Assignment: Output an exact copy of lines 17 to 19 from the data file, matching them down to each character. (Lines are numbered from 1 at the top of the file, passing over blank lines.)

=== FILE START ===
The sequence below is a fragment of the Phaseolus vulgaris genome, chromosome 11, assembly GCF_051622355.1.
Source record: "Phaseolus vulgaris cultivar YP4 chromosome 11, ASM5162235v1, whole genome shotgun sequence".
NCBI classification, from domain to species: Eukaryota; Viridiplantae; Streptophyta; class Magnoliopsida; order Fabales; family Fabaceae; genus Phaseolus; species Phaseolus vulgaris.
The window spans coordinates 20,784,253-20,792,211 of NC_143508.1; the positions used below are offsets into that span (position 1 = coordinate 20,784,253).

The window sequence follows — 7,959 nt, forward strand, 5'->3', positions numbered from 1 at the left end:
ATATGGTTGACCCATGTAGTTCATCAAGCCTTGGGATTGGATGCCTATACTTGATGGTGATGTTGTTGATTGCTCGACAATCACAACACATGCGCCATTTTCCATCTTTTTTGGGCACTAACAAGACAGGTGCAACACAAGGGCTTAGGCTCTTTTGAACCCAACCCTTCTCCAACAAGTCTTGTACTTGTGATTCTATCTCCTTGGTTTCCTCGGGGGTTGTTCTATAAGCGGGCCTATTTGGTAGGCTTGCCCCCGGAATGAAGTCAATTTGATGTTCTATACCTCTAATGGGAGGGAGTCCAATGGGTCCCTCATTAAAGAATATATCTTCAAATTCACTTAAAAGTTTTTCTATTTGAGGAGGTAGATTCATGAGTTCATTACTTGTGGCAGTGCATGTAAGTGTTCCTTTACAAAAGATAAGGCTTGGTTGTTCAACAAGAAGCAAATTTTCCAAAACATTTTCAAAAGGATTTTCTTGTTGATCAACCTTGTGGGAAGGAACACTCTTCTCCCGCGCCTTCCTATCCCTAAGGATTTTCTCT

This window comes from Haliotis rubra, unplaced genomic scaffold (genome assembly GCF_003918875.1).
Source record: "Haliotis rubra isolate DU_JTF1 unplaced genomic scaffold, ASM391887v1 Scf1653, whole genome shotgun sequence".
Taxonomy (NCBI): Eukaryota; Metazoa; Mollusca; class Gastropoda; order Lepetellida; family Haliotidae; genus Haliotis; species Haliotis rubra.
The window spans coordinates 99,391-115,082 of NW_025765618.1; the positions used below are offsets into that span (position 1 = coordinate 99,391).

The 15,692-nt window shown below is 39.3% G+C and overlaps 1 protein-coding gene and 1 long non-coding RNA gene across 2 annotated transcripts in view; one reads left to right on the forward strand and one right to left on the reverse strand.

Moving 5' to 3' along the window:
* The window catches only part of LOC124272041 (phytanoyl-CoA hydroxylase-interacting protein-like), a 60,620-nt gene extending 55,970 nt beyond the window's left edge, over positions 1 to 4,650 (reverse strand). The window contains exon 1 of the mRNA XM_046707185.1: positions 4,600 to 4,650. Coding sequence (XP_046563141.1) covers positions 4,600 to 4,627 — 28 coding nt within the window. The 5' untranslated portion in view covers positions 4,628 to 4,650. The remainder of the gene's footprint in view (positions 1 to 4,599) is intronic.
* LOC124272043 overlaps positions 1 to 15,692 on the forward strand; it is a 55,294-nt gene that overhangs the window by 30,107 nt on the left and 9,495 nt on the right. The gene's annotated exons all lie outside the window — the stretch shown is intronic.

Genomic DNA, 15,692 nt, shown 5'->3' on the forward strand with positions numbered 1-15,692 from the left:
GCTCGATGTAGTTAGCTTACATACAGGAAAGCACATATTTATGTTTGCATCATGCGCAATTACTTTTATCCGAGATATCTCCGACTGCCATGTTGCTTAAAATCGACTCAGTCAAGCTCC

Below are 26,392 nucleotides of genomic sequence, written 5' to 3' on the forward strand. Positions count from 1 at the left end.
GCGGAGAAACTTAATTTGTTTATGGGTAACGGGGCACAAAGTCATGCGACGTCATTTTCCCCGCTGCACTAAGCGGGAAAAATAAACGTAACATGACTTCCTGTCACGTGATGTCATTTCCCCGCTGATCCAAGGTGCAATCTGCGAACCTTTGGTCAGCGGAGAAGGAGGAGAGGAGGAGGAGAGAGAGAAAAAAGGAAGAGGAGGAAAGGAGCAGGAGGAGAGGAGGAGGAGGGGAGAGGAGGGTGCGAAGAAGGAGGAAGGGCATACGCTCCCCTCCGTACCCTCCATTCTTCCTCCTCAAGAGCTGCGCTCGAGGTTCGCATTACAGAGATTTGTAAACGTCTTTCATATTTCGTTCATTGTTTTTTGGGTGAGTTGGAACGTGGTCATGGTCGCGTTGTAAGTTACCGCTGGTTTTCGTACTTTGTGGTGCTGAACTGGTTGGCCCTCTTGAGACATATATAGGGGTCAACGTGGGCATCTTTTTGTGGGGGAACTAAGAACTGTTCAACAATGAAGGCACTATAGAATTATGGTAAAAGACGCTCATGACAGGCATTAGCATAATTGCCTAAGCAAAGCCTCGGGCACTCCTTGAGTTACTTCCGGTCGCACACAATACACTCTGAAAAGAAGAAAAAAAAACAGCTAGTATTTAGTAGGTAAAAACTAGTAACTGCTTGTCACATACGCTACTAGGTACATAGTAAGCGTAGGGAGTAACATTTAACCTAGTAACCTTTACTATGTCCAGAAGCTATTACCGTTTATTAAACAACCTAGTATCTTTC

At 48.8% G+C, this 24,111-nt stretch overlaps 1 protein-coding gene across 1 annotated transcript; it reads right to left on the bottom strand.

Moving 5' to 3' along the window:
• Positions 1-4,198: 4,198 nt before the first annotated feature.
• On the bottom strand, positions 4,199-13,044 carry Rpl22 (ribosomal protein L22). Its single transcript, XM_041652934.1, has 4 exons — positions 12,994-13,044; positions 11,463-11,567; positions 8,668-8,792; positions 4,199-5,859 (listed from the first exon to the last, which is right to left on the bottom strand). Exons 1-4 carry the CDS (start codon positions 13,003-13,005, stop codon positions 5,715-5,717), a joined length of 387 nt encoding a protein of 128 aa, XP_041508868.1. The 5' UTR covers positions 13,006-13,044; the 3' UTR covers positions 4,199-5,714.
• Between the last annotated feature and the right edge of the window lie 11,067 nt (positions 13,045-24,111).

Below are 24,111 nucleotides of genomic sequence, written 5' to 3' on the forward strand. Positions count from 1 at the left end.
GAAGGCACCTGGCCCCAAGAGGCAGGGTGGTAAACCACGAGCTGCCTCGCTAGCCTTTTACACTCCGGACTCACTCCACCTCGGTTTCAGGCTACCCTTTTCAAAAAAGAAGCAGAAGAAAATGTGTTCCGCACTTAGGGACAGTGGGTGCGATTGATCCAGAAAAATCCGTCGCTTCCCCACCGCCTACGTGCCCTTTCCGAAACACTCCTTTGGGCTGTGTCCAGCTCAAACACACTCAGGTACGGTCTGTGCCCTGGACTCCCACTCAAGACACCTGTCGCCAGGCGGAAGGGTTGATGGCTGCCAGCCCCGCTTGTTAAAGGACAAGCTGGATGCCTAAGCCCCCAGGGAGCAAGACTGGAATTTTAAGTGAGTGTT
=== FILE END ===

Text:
Below are 26,392 nucleotides of genomic sequence, written 5' to 3' on the forward strand. Positions count from 1 at the left end.
GCGGAGAAACTTAATTTGTTTATGGGTAACGGGGCACAAAGTCATGCGACGTCATTTTCCCCGCTGCACTAAGCGGGAAAAATAAACGTAACATGACTTCCTGTCACGTGATGTCATTTCCCCGCTGATCCAAGGTGCAATCTGCGAACCTTTGGTCAGCGGAGAAGGAGGAGAGGAGGAGGAGAGAGAGAAAAAAGGAAGAGGAGGAAAGGAGCAGGAGGAGAGGAGGAGGAGGGGAGAGGAGGGTGCGAAGAAGGAGGAAGGGCATACGCTCCCCTCCGTACCCTCCATTCTTCCTCCTCAAGAGCTGCGCTCGAGGTTCGCATTACAGAGATTTGTAAACGTCTTTCATATTTCGTTCATTGTTTTTTGGGTGAGTTGGAACGTGGTCATGGTCGCGTTGTAAGTTACCGCTGGTTTTCGTACTTTGTGGTGCTGAACTGGTTGGCCCTCTTGAGACATATATAGGGGTCAACGTGGGCATCTTTTTGTGGGGGAACTAAGAACTGTTCAACAATGAAGGCACTATAGAATTATGGTAAAAGACGCTCATGACAGGCATTAGCATAATTGCCTAAGCAAAGCCTCGGGCACTCCTTGAGTTACTTCCGGTCGCACACAATACACTCTGAAAAGAAGAAAAAAAAACAGCTAGTATTTAGTAGGTAAAAACTAGTAACTGCTTGTCACATACGCTACTAGGTACATAGTAAGCGTAGGGAGTAACATTTAACCTAGTAACCTTTACTATGTCCAGAAGCTATTACCGTTTATTAAACAACCTAGTATCTTTC

At 48.8% G+C, this 24,111-nt stretch overlaps 1 protein-coding gene across 1 annotated transcript; it reads right to left on the bottom strand.